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I have watched all of Stanley Kubrick's movies. He wants you to know that he's in control of the pace of the movie. You'll be fed each line when he's ready to feed it to you. All of Kubrick's movies tend to have a lot of white space, empty space where no one is doing or saying anything; they are merely existing. Listen to the non-human pace of Nicole ...


10

From my perspective, it's partly to contrast HAL's childlike behavior and to also show human evolution from apes to logical beings.


10

At first I thought it might have been a breakaway model, used by the likes of Orsen Welles to make a camera appear to pass through a neon sign or window in Citizen Kane, but then I watched the clip and realized this could not be the case. I have had some experience with motion control cameras, and this certainly seems to have been produced using a track ...


7

According to IMDb, he did not have to hold his breath. They used an oxygen tank: In the Warner Brothers DVD, McDowell does a commentary track and talks about how he used an oxygen tank while he was under the water. He never mentions that it failed or that he almost drowned. Also on one of the documentaries on the DVD, the commentator mentions that ...


6

After being released, he is attacked by vagrants. I believe that if he was faking, he would have defended himself. Instead, two bobbies come along and save him. They turn out to be his old "droogs" Dim and Georgie who then also beat him up. I believe that if he was faking then he would have tried to protect himself.


5

Best reference to this is essentially the interview you talked about: "People pretend to think they know Stanley Kubrick, and think they know me, when most of them don't know either of us," Spielberg told film critic Joe Leydon in 2002. "And what's really funny about that is, all the parts of A.I. that people assume were Stanley's were mine. And all the ...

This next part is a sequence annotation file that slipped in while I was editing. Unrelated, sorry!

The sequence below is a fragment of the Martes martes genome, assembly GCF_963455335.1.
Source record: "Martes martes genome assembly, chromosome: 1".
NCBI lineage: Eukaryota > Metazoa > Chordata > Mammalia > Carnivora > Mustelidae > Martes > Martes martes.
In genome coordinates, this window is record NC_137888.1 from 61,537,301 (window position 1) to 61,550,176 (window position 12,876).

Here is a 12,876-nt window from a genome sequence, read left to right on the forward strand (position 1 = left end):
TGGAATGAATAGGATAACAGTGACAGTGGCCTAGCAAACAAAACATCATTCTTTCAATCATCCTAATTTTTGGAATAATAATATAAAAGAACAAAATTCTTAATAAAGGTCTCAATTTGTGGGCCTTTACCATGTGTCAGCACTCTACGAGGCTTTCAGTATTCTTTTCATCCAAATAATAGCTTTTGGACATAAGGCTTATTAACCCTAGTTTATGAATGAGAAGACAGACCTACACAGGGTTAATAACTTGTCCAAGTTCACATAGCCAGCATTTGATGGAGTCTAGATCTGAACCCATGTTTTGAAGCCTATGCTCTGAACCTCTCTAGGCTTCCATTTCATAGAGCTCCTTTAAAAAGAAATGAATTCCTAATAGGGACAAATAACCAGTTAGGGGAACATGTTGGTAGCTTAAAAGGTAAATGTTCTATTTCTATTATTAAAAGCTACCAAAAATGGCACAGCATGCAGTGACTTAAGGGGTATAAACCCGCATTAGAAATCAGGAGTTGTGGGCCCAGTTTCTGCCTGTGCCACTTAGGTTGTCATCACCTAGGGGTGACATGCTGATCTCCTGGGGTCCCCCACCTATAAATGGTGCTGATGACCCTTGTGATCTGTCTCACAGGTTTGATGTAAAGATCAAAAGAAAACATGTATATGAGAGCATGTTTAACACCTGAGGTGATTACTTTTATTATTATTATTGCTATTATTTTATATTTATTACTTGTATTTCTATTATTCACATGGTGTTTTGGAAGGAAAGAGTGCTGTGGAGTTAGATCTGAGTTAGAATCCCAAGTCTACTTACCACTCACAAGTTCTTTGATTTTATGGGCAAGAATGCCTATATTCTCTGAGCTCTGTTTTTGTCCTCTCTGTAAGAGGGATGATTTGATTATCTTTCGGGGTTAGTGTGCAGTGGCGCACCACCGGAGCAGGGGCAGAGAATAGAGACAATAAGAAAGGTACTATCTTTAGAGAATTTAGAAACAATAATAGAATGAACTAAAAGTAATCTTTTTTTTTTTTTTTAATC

4

If he was faking about being "cured" and being non-violent, was he also faking about Beethoven music making him ill? Because that drove him so mad he attempted suicide by jumping out a window, seriously injuring himself. I think if he had been faking his cure he would not have gone to such extreme lengths to prove it. Also, as I mentioned in commenting on ...


3

One of the things I found interesting about the entire sequence in the Discovery is a sort of reversing: Bowman and Poole behave coldly, don't give in to emotions and seem--at least emotionally--always in control of the situation. HAL, on the other hand, is the one that cracks under pressure and panicks. So, of all the crew, HAL is the real human character. ...


3

I'm of the opinion Kubrick changed the story so that in the movie, Alex was faking that the conditioning worked. Basically I was convinced by the case made by this analysis from a guy named Rob Ager. Here's a key excerpt: In the book Alex spouts his own objection as the preacher and Minister debate the morality of the Ludovico technique, “Me, me, me. ...


2

In the book, Alex is hooked up to a brain monitor and his brain's activity is watched. The people conducting the experiment can see clearly that he is having a response to the treatment. You may be able to trick people but not a brain monitor.


1

I thought Alex was faking his cure, but I thought his sickness was real when he heard the 9th. I believe Alex was faking because before he signed up for the treatment he was the model prisoner, and wanted out, even if it meant he would have to stop his violence. I also think the fake burp is very note worthy, as well as the minister choosing Alex because ...



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